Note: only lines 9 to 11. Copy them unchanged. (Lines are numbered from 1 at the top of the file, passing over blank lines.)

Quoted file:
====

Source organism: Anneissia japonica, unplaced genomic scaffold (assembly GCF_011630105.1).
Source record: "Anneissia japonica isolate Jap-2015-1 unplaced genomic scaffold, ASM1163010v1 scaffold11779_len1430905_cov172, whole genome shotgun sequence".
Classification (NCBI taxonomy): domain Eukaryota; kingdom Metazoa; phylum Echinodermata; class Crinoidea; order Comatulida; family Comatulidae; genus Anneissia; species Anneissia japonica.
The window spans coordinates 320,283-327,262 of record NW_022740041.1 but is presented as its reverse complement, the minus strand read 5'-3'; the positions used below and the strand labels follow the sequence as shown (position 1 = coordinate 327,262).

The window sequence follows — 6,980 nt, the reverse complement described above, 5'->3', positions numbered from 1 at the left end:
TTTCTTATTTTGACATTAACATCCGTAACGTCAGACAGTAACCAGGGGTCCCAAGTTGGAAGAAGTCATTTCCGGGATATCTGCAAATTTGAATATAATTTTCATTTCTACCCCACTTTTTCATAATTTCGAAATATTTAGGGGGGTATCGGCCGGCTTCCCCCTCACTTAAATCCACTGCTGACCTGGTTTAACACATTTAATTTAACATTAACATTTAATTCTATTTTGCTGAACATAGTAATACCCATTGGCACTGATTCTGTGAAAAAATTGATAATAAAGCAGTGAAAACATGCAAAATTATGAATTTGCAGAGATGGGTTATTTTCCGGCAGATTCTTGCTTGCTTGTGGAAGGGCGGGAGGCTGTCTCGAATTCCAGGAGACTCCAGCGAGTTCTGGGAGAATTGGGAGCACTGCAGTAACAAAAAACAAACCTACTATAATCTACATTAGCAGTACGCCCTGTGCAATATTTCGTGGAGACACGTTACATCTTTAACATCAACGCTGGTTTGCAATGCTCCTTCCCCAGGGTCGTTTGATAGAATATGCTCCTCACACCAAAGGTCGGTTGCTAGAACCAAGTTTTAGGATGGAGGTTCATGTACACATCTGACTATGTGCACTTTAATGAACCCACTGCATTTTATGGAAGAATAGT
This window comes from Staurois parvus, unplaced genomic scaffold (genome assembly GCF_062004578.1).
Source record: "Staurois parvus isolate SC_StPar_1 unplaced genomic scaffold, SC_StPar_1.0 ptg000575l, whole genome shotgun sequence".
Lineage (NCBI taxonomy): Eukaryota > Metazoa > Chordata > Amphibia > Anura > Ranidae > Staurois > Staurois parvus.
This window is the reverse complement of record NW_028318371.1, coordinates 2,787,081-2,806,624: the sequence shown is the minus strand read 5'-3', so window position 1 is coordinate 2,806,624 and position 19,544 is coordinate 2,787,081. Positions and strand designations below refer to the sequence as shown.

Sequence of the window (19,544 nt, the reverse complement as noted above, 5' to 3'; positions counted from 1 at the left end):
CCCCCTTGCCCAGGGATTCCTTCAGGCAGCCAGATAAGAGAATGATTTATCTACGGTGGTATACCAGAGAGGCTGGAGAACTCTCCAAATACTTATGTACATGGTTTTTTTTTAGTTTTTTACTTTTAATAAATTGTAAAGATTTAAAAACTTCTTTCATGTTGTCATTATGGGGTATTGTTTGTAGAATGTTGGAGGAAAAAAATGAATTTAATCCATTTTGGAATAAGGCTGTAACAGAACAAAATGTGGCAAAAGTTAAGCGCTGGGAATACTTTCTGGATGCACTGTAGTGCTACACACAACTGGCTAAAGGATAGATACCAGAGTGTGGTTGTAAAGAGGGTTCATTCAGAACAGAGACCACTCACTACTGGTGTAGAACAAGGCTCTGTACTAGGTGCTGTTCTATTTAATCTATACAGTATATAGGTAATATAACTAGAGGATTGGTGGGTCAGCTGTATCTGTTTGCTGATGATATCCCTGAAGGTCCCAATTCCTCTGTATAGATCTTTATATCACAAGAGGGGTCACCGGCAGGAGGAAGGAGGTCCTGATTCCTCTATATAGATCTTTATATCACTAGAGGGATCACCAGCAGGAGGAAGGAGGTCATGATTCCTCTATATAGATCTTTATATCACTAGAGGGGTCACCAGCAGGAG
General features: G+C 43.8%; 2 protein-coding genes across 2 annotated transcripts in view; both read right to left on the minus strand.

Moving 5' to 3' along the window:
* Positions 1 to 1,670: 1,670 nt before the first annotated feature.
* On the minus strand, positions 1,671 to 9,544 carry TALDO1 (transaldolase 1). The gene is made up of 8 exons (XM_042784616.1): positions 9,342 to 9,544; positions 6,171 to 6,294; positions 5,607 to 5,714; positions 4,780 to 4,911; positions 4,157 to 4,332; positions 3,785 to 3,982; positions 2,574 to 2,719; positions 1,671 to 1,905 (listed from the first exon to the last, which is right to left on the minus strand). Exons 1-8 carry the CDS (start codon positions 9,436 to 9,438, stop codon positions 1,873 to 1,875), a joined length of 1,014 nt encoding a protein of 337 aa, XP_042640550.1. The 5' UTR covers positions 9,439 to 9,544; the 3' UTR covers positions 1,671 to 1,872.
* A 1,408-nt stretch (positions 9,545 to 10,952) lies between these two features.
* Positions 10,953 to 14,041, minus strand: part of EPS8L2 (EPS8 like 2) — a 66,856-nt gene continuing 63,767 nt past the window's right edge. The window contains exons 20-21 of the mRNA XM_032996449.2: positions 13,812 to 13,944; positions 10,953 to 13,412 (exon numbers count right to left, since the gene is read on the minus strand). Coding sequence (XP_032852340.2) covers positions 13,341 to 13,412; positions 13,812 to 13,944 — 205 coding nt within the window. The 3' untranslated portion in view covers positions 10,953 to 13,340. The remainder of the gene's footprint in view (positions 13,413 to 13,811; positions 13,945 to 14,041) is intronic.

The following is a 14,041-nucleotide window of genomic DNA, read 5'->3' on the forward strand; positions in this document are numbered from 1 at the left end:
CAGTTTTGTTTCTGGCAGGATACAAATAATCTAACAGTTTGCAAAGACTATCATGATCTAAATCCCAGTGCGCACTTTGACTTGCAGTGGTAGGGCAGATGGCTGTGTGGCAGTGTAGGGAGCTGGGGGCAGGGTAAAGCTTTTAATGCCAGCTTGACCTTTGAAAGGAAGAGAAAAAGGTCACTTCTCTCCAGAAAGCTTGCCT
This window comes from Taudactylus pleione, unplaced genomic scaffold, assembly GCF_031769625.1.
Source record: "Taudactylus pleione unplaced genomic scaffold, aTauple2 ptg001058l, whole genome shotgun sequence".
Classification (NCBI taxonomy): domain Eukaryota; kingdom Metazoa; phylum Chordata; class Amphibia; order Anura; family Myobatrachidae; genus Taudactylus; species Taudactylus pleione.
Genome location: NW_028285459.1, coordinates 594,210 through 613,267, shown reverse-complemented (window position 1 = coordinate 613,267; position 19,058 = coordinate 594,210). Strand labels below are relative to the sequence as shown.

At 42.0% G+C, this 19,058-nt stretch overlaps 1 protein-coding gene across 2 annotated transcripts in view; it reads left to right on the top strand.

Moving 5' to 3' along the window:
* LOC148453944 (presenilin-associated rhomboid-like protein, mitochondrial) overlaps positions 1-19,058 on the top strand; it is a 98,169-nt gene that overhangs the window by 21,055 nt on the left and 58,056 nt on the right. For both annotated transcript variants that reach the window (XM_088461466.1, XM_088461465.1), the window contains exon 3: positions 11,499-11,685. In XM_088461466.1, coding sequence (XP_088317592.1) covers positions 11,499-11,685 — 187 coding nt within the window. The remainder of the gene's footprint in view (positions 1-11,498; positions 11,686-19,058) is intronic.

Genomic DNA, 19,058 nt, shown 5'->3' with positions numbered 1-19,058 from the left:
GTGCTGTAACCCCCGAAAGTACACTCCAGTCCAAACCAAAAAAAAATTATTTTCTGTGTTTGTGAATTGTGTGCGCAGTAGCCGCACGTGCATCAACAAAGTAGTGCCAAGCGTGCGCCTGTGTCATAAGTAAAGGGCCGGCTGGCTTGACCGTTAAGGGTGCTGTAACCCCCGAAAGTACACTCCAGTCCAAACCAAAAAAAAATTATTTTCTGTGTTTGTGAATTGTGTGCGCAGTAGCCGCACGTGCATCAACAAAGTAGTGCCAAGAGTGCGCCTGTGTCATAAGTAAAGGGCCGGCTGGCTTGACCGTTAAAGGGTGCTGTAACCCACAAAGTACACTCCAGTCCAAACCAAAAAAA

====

Lineage (NCBI taxonomy): Eukaryota > Metazoa > Chordata > Amphibia > Anura > Ranidae > Staurois > Staurois parvus.
This window is the reverse complement of record NW_028318371.1, coordinates 2,787,081-2,806,624: the sequence shown is the minus strand read 5'-3', so window position 1 is coordinate 2,806,624 and position 19,544 is coordinate 2,787,081. Positions and strand designations below refer to the sequence as shown.

Sequence of the window (19,544 nt, the reverse complement as noted above, 5' to 3'; positions counted from 1 at the left end):